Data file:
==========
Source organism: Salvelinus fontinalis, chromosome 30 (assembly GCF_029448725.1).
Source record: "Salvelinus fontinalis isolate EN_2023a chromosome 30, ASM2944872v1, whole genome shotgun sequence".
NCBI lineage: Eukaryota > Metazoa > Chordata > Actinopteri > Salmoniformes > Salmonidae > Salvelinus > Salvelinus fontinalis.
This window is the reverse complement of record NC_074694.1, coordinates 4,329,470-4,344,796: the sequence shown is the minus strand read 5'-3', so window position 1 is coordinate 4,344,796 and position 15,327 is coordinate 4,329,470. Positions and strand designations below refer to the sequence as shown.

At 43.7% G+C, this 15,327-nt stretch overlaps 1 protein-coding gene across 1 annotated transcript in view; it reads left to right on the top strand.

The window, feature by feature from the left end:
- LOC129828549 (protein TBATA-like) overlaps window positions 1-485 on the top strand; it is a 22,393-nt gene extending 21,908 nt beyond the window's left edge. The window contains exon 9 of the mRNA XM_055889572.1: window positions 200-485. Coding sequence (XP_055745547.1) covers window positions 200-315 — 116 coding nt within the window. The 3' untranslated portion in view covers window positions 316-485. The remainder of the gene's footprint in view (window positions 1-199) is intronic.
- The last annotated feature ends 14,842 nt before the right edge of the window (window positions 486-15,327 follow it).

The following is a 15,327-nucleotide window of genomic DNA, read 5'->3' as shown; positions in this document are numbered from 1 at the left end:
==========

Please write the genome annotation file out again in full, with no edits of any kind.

Source organism: Salvelinus fontinalis, chromosome 30 (assembly GCF_029448725.1).
Source record: "Salvelinus fontinalis isolate EN_2023a chromosome 30, ASM2944872v1, whole genome shotgun sequence".
NCBI lineage: Eukaryota > Metazoa > Chordata > Actinopteri > Salmoniformes > Salmonidae > Salvelinus > Salvelinus fontinalis.
This window is the reverse complement of record NC_074694.1, coordinates 4,329,470-4,344,796: the sequence shown is the minus strand read 5'-3', so window position 1 is coordinate 4,344,796 and position 15,327 is coordinate 4,329,470. Positions and strand designations below refer to the sequence as shown.

At 43.7% G+C, this 15,327-nt stretch overlaps 1 protein-coding gene across 1 annotated transcript in view; it reads left to right on the top strand.

The window, feature by feature from the left end:
- LOC129828549 (protein TBATA-like) overlaps window positions 1-485 on the top strand; it is a 22,393-nt gene extending 21,908 nt beyond the window's left edge. The window contains exon 9 of the mRNA XM_055889572.1: window positions 200-485. Coding sequence (XP_055745547.1) covers window positions 200-315 — 116 coding nt within the window. The 3' untranslated portion in view covers window positions 316-485. The remainder of the gene's footprint in view (window positions 1-199) is intronic.
- The last annotated feature ends 14,842 nt before the right edge of the window (window positions 486-15,327 follow it).

The following is a 15,327-nucleotide window of genomic DNA, read 5'->3' as shown; positions in this document are numbered from 1 at the left end: